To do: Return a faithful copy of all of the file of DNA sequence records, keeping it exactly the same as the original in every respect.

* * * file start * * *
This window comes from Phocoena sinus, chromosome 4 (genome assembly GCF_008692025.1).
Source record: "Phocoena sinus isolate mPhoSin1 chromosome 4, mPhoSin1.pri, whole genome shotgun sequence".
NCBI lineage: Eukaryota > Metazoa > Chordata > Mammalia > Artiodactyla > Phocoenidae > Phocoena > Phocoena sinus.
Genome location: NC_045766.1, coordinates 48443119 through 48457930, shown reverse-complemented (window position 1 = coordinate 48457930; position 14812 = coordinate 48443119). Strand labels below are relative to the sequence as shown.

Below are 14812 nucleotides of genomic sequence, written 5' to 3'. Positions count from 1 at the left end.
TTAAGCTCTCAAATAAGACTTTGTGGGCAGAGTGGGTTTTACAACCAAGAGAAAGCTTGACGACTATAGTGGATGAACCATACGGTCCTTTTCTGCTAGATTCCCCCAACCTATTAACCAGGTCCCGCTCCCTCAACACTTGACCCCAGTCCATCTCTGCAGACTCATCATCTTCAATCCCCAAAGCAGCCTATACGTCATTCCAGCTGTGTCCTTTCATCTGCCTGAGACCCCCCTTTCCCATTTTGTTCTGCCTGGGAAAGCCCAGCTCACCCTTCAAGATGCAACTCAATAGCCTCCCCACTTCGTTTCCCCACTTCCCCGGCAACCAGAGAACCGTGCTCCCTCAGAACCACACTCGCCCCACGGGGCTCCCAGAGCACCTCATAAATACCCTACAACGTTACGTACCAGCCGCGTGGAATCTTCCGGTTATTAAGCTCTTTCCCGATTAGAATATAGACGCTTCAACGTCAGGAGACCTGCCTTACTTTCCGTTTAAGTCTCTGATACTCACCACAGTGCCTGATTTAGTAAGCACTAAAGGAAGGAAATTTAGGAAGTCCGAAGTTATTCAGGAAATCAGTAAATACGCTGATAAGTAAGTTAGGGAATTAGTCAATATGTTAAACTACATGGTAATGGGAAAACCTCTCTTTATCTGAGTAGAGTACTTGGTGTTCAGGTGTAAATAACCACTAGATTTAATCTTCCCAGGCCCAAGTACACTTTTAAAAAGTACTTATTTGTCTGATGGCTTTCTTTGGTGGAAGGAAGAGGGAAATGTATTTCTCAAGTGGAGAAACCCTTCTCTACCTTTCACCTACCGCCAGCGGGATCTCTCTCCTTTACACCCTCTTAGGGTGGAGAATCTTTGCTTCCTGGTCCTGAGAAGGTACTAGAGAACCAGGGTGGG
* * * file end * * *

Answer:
This window comes from Phocoena sinus, chromosome 4 (genome assembly GCF_008692025.1).
Source record: "Phocoena sinus isolate mPhoSin1 chromosome 4, mPhoSin1.pri, whole genome shotgun sequence".
NCBI lineage: Eukaryota > Metazoa > Chordata > Mammalia > Artiodactyla > Phocoenidae > Phocoena > Phocoena sinus.
Genome location: NC_045766.1, coordinates 48443119 through 48457930, shown reverse-complemented (window position 1 = coordinate 48457930; position 14812 = coordinate 48443119). Strand labels below are relative to the sequence as shown.

Below are 14812 nucleotides of genomic sequence, written 5' to 3'. Positions count from 1 at the left end.
TTAAGCTCTCAAATAAGACTTTGTGGGCAGAGTGGGTTTTACAACCAAGAGAAAGCTTGACGACTATAGTGGATGAACCATACGGTCCTTTTCTGCTAGATTCCCCCAACCTATTAACCAGGTCCCGCTCCCTCAACACTTGACCCCAGTCCATCTCTGCAGACTCATCATCTTCAATCCCCAAAGCAGCCTATACGTCATTCCAGCTGTGTCCTTTCATCTGCCTGAGACCCCCCTTTCCCATTTTGTTCTGCCTGGGAAAGCCCAGCTCACCCTTCAAGATGCAACTCAATAGCCTCCCCACTTCGTTTCCCCACTTCCCCGGCAACCAGAGAACCGTGCTCCCTCAGAACCACACTCGCCCCACGGGGCTCCCAGAGCACCTCATAAATACCCTACAACGTTACGTACCAGCCGCGTGGAATCTTCCGGTTATTAAGCTCTTTCCCGATTAGAATATAGACGCTTCAACGTCAGGAGACCTGCCTTACTTTCCGTTTAAGTCTCTGATACTCACCACAGTGCCTGATTTAGTAAGCACTAAAGGAAGGAAATTTAGGAAGTCCGAAGTTATTCAGGAAATCAGTAAATACGCTGATAAGTAAGTTAGGGAATTAGTCAATATGTTAAACTACATGGTAATGGGAAAACCTCTCTTTATCTGAGTAGAGTACTTGGTGTTCAGGTGTAAATAACCACTAGATTTAATCTTCCCAGGCCCAAGTACACTTTTAAAAAGTACTTATTTGTCTGATGGCTTTCTTTGGTGGAAGGAAGAGGGAAATGTATTTCTCAAGTGGAGAAACCCTTCTCTACCTTTCACCTACCGCCAGCGGGATCTCTCTCCTTTACACCCTCTTAGGGTGGAGAATCTTTGCTTCCTGGTCCTGAGAAGGTACTAGAGAACCAGGGTGGG